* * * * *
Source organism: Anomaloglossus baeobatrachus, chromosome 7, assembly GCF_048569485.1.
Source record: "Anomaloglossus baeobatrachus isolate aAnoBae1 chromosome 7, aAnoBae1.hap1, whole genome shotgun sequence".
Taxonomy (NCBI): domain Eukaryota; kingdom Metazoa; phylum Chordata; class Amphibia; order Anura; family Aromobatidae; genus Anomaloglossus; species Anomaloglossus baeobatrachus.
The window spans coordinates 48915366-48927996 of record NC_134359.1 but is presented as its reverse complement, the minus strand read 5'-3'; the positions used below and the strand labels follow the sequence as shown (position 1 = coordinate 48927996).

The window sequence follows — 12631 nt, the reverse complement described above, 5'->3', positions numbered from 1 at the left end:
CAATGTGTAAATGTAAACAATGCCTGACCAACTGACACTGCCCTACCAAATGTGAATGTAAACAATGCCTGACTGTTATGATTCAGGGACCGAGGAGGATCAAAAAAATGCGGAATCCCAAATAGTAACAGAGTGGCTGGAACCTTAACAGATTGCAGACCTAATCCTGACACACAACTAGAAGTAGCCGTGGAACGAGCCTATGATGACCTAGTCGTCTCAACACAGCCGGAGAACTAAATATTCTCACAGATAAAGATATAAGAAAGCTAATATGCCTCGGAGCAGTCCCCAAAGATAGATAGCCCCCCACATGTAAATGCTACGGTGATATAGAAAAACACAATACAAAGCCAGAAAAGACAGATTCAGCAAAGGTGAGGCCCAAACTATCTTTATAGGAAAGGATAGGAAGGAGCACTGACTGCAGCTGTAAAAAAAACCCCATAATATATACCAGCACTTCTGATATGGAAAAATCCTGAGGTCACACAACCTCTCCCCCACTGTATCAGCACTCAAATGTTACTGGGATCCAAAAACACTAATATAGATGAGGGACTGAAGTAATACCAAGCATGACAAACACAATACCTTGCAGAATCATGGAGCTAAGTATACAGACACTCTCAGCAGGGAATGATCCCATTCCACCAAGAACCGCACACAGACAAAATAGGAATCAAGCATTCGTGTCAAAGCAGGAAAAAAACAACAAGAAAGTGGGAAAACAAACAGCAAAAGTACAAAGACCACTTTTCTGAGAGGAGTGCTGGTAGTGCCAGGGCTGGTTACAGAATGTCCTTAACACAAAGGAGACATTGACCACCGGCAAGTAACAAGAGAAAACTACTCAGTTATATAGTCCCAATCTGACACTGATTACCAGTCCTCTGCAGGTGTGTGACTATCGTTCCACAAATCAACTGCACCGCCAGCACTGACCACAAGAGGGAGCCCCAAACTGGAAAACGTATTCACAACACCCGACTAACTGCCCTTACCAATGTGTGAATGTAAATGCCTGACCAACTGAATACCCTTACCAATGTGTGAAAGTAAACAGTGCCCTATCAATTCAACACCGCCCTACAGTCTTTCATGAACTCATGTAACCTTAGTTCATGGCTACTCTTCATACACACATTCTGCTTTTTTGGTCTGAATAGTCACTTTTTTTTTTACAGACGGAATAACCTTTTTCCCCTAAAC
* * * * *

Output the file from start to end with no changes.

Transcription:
Source organism: Anomaloglossus baeobatrachus, chromosome 7, assembly GCF_048569485.1.
Source record: "Anomaloglossus baeobatrachus isolate aAnoBae1 chromosome 7, aAnoBae1.hap1, whole genome shotgun sequence".
Taxonomy (NCBI): domain Eukaryota; kingdom Metazoa; phylum Chordata; class Amphibia; order Anura; family Aromobatidae; genus Anomaloglossus; species Anomaloglossus baeobatrachus.
The window spans coordinates 48915366-48927996 of record NC_134359.1 but is presented as its reverse complement, the minus strand read 5'-3'; the positions used below and the strand labels follow the sequence as shown (position 1 = coordinate 48927996).

The window sequence follows — 12631 nt, the reverse complement described above, 5'->3', positions numbered from 1 at the left end:
CAATGTGTAAATGTAAACAATGCCTGACCAACTGACACTGCCCTACCAAATGTGAATGTAAACAATGCCTGACTGTTATGATTCAGGGACCGAGGAGGATCAAAAAAATGCGGAATCCCAAATAGTAACAGAGTGGCTGGAACCTTAACAGATTGCAGACCTAATCCTGACACACAACTAGAAGTAGCCGTGGAACGAGCCTATGATGACCTAGTCGTCTCAACACAGCCGGAGAACTAAATATTCTCACAGATAAAGATATAAGAAAGCTAATATGCCTCGGAGCAGTCCCCAAAGATAGATAGCCCCCCACATGTAAATGCTACGGTGATATAGAAAAACACAATACAAAGCCAGAAAAGACAGATTCAGCAAAGGTGAGGCCCAAACTATCTTTATAGGAAAGGATAGGAAGGAGCACTGACTGCAGCTGTAAAAAAAACCCCATAATATATACCAGCACTTCTGATATGGAAAAATCCTGAGGTCACACAACCTCTCCCCCACTGTATCAGCACTCAAATGTTACTGGGATCCAAAAACACTAATATAGATGAGGGACTGAAGTAATACCAAGCATGACAAACACAATACCTTGCAGAATCATGGAGCTAAGTATACAGACACTCTCAGCAGGGAATGATCCCATTCCACCAAGAACCGCACACAGACAAAATAGGAATCAAGCATTCGTGTCAAAGCAGGAAAAAAACAACAAGAAAGTGGGAAAACAAACAGCAAAAGTACAAAGACCACTTTTCTGAGAGGAGTGCTGGTAGTGCCAGGGCTGGTTACAGAATGTCCTTAACACAAAGGAGACATTGACCACCGGCAAGTAACAAGAGAAAACTACTCAGTTATATAGTCCCAATCTGACACTGATTACCAGTCCTCTGCAGGTGTGTGACTATCGTTCCACAAATCAACTGCACCGCCAGCACTGACCACAAGAGGGAGCCCCAAACTGGAAAACGTATTCACAACACCCGACTAACTGCCCTTACCAATGTGTGAATGTAAATGCCTGACCAACTGAATACCCTTACCAATGTGTGAAAGTAAACAGTGCCCTATCAATTCAACACCGCCCTACAGTCTTTCATGAACTCATGTAACCTTAGTTCATGGCTACTCTTCATACACACATTCTGCTTTTTTGGTCTGAATAGTCACTTTTTTTTTTACAGACGGAATAACCTTTTTCCCCTAAAC